Summary of Genesis 11:10-32:

The line of Shem is followed here. The account of Terah from the line of Shem who was Abram’s (later Abraham’s) father. Lot was Abram’s nephew. Abram married Sarai (later Sarah) and she was barren (had no children).

Terah, Abram, Sarai, and Lot left Ur for Canaan but settled in Haran where Terah died.

BSF Study Questions Genesis: Lesson 8, Day 2: Genesis 11:10-32

3) “he became the father”, “lived and had other sons and daughters.” They went about their lives.

4) Nothing really. These lists are quite boring.

5) Personal Question. My answer: the fact that my ancestors were born, lived, had kids, and died.

Conclusions BSF Study Questions Genesis: Lesson 8, Day 2: Genesis 11:10-32

Admittedly, I got nothing here, so I’m praying you did. When we did Genesis last, BSF skipped verses 11-26 and did not ask about them.

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End Notes BSF Study Questions Genesis: Lesson 8, Day 2: Genesis 11:10-32

We see Abraham here for the first time. He is featured more than 312 times in the Bible with 272 verses dedicated to him. Wish that were me. Admittedly, Abraham if the father of nations. It takes a lot to explain that and I’d say that makes him pretty important, indeed. We’ll be studying him and his line for the rest of the year.

Too many of us try to live up to Abraham’s faith. In truth, we do; our stories just aren’t recorded in the Bible. Abraham was called God’s friend (2 Chronicles 20:7); (Isaiah 41:8). James 2:23 ) We can all be God’s friend. We are all great in God’s eyes.

FUN FACT: Sarai Abram’s wife means ” controversial.” Abraham ” means ” Father.”

What we don’t see here is that Abram is called while still in Ur Acts 7:2-4. This is important. Abram leaves Babylon to go to Ur at God’s calling. However, he brings other family members (not God’s calling), and he makes pitstop in Haran (part way there). Terah means “delay” and Haran means “barren,” which was Abram’s life in Haran.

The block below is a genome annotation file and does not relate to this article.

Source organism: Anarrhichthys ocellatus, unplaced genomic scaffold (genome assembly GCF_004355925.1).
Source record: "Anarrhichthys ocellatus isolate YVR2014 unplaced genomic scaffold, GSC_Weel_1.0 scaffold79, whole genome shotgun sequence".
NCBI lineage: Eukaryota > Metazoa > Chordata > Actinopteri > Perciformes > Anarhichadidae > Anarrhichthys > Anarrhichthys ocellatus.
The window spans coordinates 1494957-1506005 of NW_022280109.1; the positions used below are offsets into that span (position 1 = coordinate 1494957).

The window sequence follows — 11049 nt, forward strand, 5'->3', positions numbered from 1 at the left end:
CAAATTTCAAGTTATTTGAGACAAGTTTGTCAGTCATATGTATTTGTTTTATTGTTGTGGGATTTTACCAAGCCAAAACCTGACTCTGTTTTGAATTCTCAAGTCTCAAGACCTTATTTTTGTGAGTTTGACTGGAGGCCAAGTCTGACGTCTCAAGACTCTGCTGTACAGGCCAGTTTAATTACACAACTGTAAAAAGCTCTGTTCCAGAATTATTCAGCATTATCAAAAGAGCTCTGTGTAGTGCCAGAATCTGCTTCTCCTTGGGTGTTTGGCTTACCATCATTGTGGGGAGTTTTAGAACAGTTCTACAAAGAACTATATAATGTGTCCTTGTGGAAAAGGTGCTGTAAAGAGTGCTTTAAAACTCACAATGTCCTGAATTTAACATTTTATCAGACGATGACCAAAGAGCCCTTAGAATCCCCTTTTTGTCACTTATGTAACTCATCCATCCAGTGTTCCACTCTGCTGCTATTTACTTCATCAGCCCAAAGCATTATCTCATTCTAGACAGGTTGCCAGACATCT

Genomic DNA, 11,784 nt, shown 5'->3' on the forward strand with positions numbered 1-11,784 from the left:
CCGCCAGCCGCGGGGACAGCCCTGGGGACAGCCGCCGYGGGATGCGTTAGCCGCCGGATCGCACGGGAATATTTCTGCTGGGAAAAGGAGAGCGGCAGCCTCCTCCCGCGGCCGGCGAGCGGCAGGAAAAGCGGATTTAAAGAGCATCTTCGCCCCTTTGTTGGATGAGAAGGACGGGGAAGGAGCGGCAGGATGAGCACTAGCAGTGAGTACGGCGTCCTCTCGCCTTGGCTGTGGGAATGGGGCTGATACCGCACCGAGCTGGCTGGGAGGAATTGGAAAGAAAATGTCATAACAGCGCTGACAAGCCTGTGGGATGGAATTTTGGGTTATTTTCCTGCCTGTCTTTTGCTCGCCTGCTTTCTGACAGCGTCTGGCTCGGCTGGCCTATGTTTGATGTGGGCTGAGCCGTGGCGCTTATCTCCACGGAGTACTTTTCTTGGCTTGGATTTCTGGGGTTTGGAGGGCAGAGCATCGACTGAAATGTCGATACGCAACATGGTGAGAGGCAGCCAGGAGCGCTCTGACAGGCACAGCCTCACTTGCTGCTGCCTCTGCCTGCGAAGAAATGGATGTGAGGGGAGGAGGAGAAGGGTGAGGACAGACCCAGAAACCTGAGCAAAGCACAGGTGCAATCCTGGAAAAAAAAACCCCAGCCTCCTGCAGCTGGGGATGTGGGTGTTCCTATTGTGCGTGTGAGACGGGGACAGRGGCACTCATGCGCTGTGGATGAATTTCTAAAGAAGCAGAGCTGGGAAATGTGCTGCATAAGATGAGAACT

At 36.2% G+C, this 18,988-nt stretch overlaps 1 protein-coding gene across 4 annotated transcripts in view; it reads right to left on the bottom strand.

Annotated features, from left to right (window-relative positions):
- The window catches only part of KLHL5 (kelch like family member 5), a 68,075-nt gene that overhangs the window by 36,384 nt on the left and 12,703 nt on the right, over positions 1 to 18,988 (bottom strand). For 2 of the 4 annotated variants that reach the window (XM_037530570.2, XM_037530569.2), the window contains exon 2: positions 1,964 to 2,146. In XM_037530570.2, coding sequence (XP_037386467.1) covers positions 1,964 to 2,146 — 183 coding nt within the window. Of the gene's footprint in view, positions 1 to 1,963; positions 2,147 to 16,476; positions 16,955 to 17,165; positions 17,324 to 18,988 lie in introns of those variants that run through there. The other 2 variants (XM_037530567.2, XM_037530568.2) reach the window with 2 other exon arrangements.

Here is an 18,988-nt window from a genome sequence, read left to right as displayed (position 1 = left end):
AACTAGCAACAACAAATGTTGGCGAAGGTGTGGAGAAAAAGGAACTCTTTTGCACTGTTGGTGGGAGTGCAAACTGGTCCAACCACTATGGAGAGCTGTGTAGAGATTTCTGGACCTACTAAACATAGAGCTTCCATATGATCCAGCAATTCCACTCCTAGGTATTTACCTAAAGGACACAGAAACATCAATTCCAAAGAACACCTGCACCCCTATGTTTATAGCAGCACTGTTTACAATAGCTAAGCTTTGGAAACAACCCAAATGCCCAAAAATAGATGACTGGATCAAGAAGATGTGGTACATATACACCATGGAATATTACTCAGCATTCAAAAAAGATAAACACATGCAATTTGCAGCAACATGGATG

While many fault Abraham for stopping, the important part is that he started. This is all we have to do: start. One step at a time in God’s will.

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Bible Study Fellowship Christmas Break & New Postings

Hey all!

BSF International will now be on break so that we can enjoy the holidays with our families.

I just want to take this opportunity to wish you all a Merry Christmas and a Happy New Year and to express my sincere gratitude to you all who visit and are a part of my life in some small way. It definitely makes me a better person. Thank you all who have donated and who continue to do so. It definitely helps.

I pray that you all are blessed in the upcoming new year and enjoy this time for your family.

Logistics

Now that we all have access to the BSF questions and notes online, some of you have asked if I could post over the holiday break because you want to stay in the Word and work ahead. If this is something you are interested in, please leave me a comment. If enough of you request this, I would begin posting on December 30th instead of January 6th when BSF begins again. So this would be one week ahead of schedule.

Have a wonderful holiday season!

God bless!